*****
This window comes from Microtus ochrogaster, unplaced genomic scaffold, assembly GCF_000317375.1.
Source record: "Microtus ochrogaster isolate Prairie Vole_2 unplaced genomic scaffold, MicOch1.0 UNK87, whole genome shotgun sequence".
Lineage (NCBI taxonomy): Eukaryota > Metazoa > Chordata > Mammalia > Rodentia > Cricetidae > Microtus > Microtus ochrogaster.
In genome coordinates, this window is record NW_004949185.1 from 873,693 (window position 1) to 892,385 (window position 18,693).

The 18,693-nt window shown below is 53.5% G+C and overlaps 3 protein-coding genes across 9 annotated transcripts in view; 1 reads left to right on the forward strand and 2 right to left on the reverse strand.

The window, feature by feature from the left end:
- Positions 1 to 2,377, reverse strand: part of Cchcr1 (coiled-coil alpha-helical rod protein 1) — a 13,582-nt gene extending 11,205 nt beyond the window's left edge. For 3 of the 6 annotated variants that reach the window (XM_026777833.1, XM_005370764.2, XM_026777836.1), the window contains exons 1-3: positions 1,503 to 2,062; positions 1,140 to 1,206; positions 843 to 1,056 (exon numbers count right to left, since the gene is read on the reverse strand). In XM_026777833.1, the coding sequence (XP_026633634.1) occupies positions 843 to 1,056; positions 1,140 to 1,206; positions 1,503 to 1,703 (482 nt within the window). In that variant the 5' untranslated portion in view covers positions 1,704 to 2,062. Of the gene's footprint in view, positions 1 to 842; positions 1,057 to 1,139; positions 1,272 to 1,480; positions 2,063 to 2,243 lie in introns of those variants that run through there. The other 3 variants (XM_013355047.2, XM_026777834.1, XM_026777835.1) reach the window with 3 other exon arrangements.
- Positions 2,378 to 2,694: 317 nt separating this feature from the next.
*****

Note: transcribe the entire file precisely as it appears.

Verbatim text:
This window comes from Microtus ochrogaster, unplaced genomic scaffold, assembly GCF_000317375.1.
Source record: "Microtus ochrogaster isolate Prairie Vole_2 unplaced genomic scaffold, MicOch1.0 UNK87, whole genome shotgun sequence".
Lineage (NCBI taxonomy): Eukaryota > Metazoa > Chordata > Mammalia > Rodentia > Cricetidae > Microtus > Microtus ochrogaster.
In genome coordinates, this window is record NW_004949185.1 from 873,693 (window position 1) to 892,385 (window position 18,693).

The 18,693-nt window shown below is 53.5% G+C and overlaps 3 protein-coding genes across 9 annotated transcripts in view; 1 reads left to right on the forward strand and 2 right to left on the reverse strand.

The window, feature by feature from the left end:
- Positions 1 to 2,377, reverse strand: part of Cchcr1 (coiled-coil alpha-helical rod protein 1) — a 13,582-nt gene extending 11,205 nt beyond the window's left edge. For 3 of the 6 annotated variants that reach the window (XM_026777833.1, XM_005370764.2, XM_026777836.1), the window contains exons 1-3: positions 1,503 to 2,062; positions 1,140 to 1,206; positions 843 to 1,056 (exon numbers count right to left, since the gene is read on the reverse strand). In XM_026777833.1, the coding sequence (XP_026633634.1) occupies positions 843 to 1,056; positions 1,140 to 1,206; positions 1,503 to 1,703 (482 nt within the window). In that variant the 5' untranslated portion in view covers positions 1,704 to 2,062. Of the gene's footprint in view, positions 1 to 842; positions 1,057 to 1,139; positions 1,272 to 1,480; positions 2,063 to 2,243 lie in introns of those variants that run through there. The other 3 variants (XM_013355047.2, XM_026777834.1, XM_026777835.1) reach the window with 3 other exon arrangements.
- Positions 2,378 to 2,694: 317 nt separating this feature from the next.